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UCSF Children’s Hospital Doctors Turn 3-Year-Old Boy Radioactive To Treat Deadly Neuroblastoma

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Elizabeth Cook is co-anchor for KPIX 5 News at 5, 6, 10 (KBCW) a...
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SAN FRANCISCO (CBS SF) — A San Jose boy named Noah is at his home with his family in San Jose, after doctors turned him radioactive. It sounds like science fiction, but this special treatment may be the only thing saving his life.

This is taking place at only one hospital in California, and it happens to be in the Bay Area: UCSF Benioff Children’s Hospital in San Francisco.

Up the elevator, to the Pediatric ICU Department, there’s one hallway. At the end, you’ll find a special room that’s lined in lead. Here is where little Noah Shin is getting treated for a deadly disease.

“I hope he kicks cancer in the butt.” said Cathy Shin, Noah’s mother.

Noah just turned 3, and the adorable boy has charmed everyone on staff.

Last year, the toddler was diagnosed with neuroblastoma, a rare cancer of the developing nerve cells. While it’s rare in the general population, it’s the most common cancer in children younger than 1 year of age.

Half the cases are metastatic, which means it spreads to the entire body. That’s what happened with Noah. UCSF Pediatric oncologist Doctor Clay Gustafson showed KPIX 5 Noah’s scans, and the black splotches told the story of a widely spread cancer.

Chemotherapy wasn’t enough, so his parents came to UCSF to try a daring therapy.

“I hope that we can get his disease under control with this therapy. That we can shrink his tumors.” said Gustafson.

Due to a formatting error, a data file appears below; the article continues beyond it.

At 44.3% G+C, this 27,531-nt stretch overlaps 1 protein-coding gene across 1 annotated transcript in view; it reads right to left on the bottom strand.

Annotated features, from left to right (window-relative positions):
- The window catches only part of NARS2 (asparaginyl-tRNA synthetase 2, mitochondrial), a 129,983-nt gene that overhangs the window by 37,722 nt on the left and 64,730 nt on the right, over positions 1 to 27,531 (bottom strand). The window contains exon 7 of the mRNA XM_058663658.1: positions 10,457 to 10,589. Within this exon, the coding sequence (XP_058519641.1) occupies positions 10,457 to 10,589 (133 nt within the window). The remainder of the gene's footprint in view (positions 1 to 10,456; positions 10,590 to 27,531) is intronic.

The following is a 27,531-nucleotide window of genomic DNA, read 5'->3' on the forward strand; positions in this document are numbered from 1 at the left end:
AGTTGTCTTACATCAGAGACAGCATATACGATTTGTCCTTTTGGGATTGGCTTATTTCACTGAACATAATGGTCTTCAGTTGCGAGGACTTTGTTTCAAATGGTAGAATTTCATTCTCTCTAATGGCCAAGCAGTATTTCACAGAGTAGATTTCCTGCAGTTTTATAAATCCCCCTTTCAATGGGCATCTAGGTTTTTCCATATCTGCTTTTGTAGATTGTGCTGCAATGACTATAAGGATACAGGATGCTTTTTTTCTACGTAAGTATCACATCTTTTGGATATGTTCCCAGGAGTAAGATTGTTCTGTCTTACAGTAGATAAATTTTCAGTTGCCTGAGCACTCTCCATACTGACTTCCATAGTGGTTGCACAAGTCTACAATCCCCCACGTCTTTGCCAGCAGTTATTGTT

If they can shrink his tumors, they may attempt a bone marrow transplant and that holds the promise of curing the little boy.

Noah’s primary doctors are at Lucile Packard Children’s Hospital at Stanford and they are in constant contact with the UCSF Team.

The therapy is called MIGB and given on one day over the course of 2 hours by IV. MIGB therapy was pioneered at UCSF.

What makes it unique? Only cancerous nerve cells can absorb it. And in the drug – doctors have attached a high powered weapon: a radioactive isotope called Iodine-131.

“It’s a way of delivering high energy radiation to tumors not just in one place but to tumors everywhere in the entire body,” Gustafson said.

However, the treatment also turns Noah radioactive.

He must be kept isolated in a lead-shielded room for days to protect his family and the hospital staff.

A big lead plate is placed in front of his crib.

To keep a 3-year calm is no small feat.

“They’re like little human tornados,” laughed Noah’s mom.

UCSF has pioneered an approach to deliver the therapy to young children. They use sedation.

“We need to give him enough sedation to take the edge off, but not so much that they fall into a deep sleep.” said Dr. Arup Roy-Burman, medical director for the UCSF Pediatric ICU.

“It’s helping him relax and it then helps me to relax because now I know he’s not a danger to anybody,” said Cathy Shin.

Everyone who enters the room has to wear a radiation detector, and disposable clothing. Upon exit, they wave a Geiger counter over their body. They need to limit their exposure to Noah, and this is one way to gauge how much radiation each visitor is receiving.

Thanks to cameras around the room, Noah’s family and the hospital staff can keep a trained eye on him and his vital signs.

His mom can’t wait to get him home.

“I want him to grow up to be a healthy happy normal boy and put this all behind him. That’s my hope.” said Cathy Shin.

Children like Noah have about a 50 percent overall chance of survival.

As of Wednesday, Noah will be radioactive for a couple of more weeks, but the radiation levels diminish every day. It is safe though to hug and hold him.

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